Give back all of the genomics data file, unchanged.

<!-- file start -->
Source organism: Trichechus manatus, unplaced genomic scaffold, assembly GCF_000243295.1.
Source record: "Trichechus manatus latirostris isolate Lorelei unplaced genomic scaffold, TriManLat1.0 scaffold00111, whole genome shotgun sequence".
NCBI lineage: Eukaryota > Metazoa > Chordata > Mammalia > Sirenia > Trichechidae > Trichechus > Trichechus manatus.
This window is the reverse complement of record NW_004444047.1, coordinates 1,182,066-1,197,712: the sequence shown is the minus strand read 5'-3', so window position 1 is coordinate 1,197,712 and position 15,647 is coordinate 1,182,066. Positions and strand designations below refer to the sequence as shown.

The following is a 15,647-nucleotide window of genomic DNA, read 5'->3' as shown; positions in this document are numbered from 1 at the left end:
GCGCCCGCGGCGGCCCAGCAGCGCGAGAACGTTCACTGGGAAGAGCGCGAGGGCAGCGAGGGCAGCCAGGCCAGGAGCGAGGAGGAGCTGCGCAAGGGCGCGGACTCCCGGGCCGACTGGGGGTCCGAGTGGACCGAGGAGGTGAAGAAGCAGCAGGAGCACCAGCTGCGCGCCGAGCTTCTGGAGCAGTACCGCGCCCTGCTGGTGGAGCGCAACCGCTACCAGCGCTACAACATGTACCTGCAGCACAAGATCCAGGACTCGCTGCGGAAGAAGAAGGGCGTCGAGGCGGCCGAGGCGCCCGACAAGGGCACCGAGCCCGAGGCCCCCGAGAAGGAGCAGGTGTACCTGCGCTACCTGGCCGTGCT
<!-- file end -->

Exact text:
Source organism: Trichechus manatus, unplaced genomic scaffold, assembly GCF_000243295.1.
Source record: "Trichechus manatus latirostris isolate Lorelei unplaced genomic scaffold, TriManLat1.0 scaffold00111, whole genome shotgun sequence".
NCBI lineage: Eukaryota > Metazoa > Chordata > Mammalia > Sirenia > Trichechidae > Trichechus > Trichechus manatus.
This window is the reverse complement of record NW_004444047.1, coordinates 1,182,066-1,197,712: the sequence shown is the minus strand read 5'-3', so window position 1 is coordinate 1,197,712 and position 15,647 is coordinate 1,182,066. Positions and strand designations below refer to the sequence as shown.

The following is a 15,647-nucleotide window of genomic DNA, read 5'->3' as shown; positions in this document are numbered from 1 at the left end:
GCGCCCGCGGCGGCCCAGCAGCGCGAGAACGTTCACTGGGAAGAGCGCGAGGGCAGCGAGGGCAGCCAGGCCAGGAGCGAGGAGGAGCTGCGCAAGGGCGCGGACTCCCGGGCCGACTGGGGGTCCGAGTGGACCGAGGAGGTGAAGAAGCAGCAGGAGCACCAGCTGCGCGCCGAGCTTCTGGAGCAGTACCGCGCCCTGCTGGTGGAGCGCAACCGCTACCAGCGCTACAACATGTACCTGCAGCACAAGATCCAGGACTCGCTGCGGAAGAAGAAGGGCGTCGAGGCGGCCGAGGCGCCCGACAAGGGCACCGAGCCCGAGGCCCCCGAGAAGGAGCAGGTGTACCTGCGCTACCTGGCCGTGCT